2) Fran Vazquez: One good thing about guys who play in the top European leagues for a few years is, much like the guys who go to college, you get a good look at them. People who follow Europe are high on this guy. Don’t think Vazquez is the new Darko: he’s 22, 6-10 and 230 and comes ready to play in the NBA. He averaged 11.3 points and 5.8 rebounds in 20 minutes per game this season in Spain. His offense may not be up with his defense yet, but scouts say he has a solid jumper out to about 15 feet. Some players listed below may have more “upside” but here you are getting a good player who will be around for a while. The Lakers need sure more than potential right now. I’d take him if he fell to 10, but they should go after a point if they trade up.

3) Channing Frye: He’s got an NBA body — 6-11 and 250 with a good vertical — and put up good numbers (15.8 points, 7.6 rebound and 2.3 blocks a game) in a good system for a good coach in Arizona. However, those are not great numbers (particularly rebounds) and Frye is trying to shake his reputation as soft (he had a good workout in the Chicago predraft). I watched him a couple of times this year and rather than soft he just seems to just take parts of the game off — he just disappears for a while. Phil and Kobe may be able to correct that by riding him. Rumor is the Knicks are high on him at #8.

4) Ike Diogu: After the top three I think there’s a drop off, this is The last big guy I’d take at 10. A very polished offensive player — I watched a handful of his games this season and he was double and triple teamed every time he touched the ball, but he still scored in double digits every game. There were questions about his height, but he measured a legitimate 6-8 with the wingspan of someone 7-2, according to Chad Ford at ESPN. He averaged 9.8 rebounds and 2.3 blocks per game this past year as well. The downside is he is not known as a great defender and is too slow to cover the fours he’ll see a lot of in the NBA. He’s not going to block many shots at the next level. I’d prefer someone else at 10, but it depends on who is left on the board, Diogu may be the best choice.

5) Andrew Bynum: If you’re going to take on a project, take on one that could be a star one day. Bynum is a legit 7-0, 300 pounds coming out of high school and has a lot of skill. He also is very raw at both ends of the court — if he goes to UConn for two years he may well be the #1 overall pick. If the rumored Laker trade with Indiana goes through and we get the #17 overall pick (and keep it), I’d consider Bynum strongly. The Lakers reportedly have worked him out privately so they may have an idea of what he can do. Not many physical specimens like this come along and he may be worth the wait.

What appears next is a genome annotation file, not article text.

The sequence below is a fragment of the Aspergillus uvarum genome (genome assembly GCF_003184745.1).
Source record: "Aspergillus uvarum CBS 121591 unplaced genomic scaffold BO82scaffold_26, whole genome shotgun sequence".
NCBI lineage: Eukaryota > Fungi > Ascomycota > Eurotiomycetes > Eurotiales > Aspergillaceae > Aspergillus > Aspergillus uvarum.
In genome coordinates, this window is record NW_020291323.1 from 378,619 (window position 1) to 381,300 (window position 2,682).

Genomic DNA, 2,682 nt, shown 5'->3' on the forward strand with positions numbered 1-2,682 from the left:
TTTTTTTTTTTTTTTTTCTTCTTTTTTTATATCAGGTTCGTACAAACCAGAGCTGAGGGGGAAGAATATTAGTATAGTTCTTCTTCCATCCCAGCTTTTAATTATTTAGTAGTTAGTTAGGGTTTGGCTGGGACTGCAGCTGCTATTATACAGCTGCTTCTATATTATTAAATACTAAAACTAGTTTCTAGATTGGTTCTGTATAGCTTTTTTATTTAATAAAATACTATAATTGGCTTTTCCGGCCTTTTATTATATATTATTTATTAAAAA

6) Hakim Warrick: One of the best athletes in the draft and he has performed well on the biggest college stage (remember how good he was in Syracuse’s run to the title?). He’s very quick. The knock on him is he is a tweener — a 6-8, 215 power forward who is too small to be an NBA four but is not really a three. For the Lakers, he’s a good fit in the interchangeable triangle system Phil has talked about putting in, but he’s not going to grab a lot of board or block a lot of shots, filling those much-needed roles. I’d consider at 17.

7) Sean May: As he showed in the NCAA Tournament, he is very good on the block — he’s a polished scorer and will grab plenty of boards in the NBA. I think, in the right setting, he can have good NBA career. That said, I don’t see him fitting in with what the Lakers are trying to build — a 6-8 he’s not going to intimidate in the paint and certainly will struggle to guard the fours in the NBA. He can’t play the three. Again, I’d consider at 17, depends on who is still out there.

8-9) Charlie Villanueva and Chris Taft: I’ve lumped these two together because they present the same challenge — lottery talent that would be a great fit for the Lakers but questionable desire. Taft’s stock is dropping like a rock after some terrible workouts, so that makes Villanueva better by default, I guess. has the Lakers taking Charlie at 10. But I really watched Villanueva during the NCAA tourney and was very unimpressed — he was slow and looked lost defensively, looked confused by Vermont’s double teams and was outworked on the glass by lesser players. If some combination of Kobe/Phil/Shaw/Rambis/Mitch/their moms can motivate these guys they are great picks, but guys who can’t get up for the NCAA tourney have to be questioned. If there is nobody else good on the board at 17 maybe, but even then I’d rather have a guy who is a lesser athlete but will work hard when the paychecks start to come in.

Beating Dancers Into Plow Horses

Kurt —  June 16, 2005 —